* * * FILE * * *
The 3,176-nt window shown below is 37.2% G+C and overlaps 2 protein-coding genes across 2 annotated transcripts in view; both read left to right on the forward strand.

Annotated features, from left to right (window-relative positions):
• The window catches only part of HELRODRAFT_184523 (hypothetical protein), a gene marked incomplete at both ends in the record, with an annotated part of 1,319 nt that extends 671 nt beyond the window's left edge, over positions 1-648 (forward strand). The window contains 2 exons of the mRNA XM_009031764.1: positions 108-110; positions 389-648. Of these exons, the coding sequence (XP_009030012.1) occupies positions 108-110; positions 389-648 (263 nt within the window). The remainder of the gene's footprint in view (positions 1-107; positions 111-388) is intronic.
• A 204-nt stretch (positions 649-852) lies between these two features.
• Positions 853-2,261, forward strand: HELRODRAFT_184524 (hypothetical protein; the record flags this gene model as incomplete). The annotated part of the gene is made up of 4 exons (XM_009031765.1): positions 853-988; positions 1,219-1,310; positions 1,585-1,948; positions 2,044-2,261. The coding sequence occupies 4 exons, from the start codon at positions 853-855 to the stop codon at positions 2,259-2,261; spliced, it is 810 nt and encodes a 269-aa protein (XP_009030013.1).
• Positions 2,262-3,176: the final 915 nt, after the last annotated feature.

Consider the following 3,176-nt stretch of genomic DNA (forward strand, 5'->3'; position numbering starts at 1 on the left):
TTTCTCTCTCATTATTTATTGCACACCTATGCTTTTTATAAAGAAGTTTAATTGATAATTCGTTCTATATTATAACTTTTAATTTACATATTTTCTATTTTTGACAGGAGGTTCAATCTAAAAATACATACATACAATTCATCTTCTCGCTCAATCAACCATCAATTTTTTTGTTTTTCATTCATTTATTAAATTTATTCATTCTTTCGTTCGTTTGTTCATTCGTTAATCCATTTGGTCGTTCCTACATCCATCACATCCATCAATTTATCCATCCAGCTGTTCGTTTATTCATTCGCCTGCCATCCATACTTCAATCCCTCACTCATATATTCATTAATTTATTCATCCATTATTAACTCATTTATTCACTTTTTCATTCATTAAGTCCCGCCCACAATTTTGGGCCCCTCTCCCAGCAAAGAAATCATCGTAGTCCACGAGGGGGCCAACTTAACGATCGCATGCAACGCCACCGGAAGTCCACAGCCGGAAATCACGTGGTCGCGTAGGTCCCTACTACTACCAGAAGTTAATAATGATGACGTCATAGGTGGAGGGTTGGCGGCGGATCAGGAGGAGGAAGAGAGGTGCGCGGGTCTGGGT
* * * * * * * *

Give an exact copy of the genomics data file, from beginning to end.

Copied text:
The 3,176-nt window shown below is 37.2% G+C and overlaps 2 protein-coding genes across 2 annotated transcripts in view; both read left to right on the forward strand.

Annotated features, from left to right (window-relative positions):
• The window catches only part of HELRODRAFT_184523 (hypothetical protein), a gene marked incomplete at both ends in the record, with an annotated part of 1,319 nt that extends 671 nt beyond the window's left edge, over positions 1-648 (forward strand). The window contains 2 exons of the mRNA XM_009031764.1: positions 108-110; positions 389-648. Of these exons, the coding sequence (XP_009030012.1) occupies positions 108-110; positions 389-648 (263 nt within the window). The remainder of the gene's footprint in view (positions 1-107; positions 111-388) is intronic.
• A 204-nt stretch (positions 649-852) lies between these two features.
• Positions 853-2,261, forward strand: HELRODRAFT_184524 (hypothetical protein; the record flags this gene model as incomplete). The annotated part of the gene is made up of 4 exons (XM_009031765.1): positions 853-988; positions 1,219-1,310; positions 1,585-1,948; positions 2,044-2,261. The coding sequence occupies 4 exons, from the start codon at positions 853-855 to the stop codon at positions 2,259-2,261; spliced, it is 810 nt and encodes a 269-aa protein (XP_009030013.1).
• Positions 2,262-3,176: the final 915 nt, after the last annotated feature.

Consider the following 3,176-nt stretch of genomic DNA (forward strand, 5'->3'; position numbering starts at 1 on the left):
TTTCTCTCTCATTATTTATTGCACACCTATGCTTTTTATAAAGAAGTTTAATTGATAATTCGTTCTATATTATAACTTTTAATTTACATATTTTCTATTTTTGACAGGAGGTTCAATCTAAAAATACATACATACAATTCATCTTCTCGCTCAATCAACCATCAATTTTTTTGTTTTTCATTCATTTATTAAATTTATTCATTCTTTCGTTCGTTTGTTCATTCGTTAATCCATTTGGTCGTTCCTACATCCATCACATCCATCAATTTATCCATCCAGCTGTTCGTTTATTCATTCGCCTGCCATCCATACTTCAATCCCTCACTCATATATTCATTAATTTATTCATCCATTATTAACTCATTTATTCACTTTTTCATTCATTAAGTCCCGCCCACAATTTTGGGCCCCTCTCCCAGCAAAGAAATCATCGTAGTCCACGAGGGGGCCAACTTAACGATCGCATGCAACGCCACCGGAAGTCCACAGCCGGAAATCACGTGGTCGCGTAGGTCCCTACTACTACCAGAAGTTAATAATGATGACGTCATAGGTGGAGGGTTGGCGGCGGATCAGGAGGAGGAAGAGAGGTGCGCGGGTCTGGGT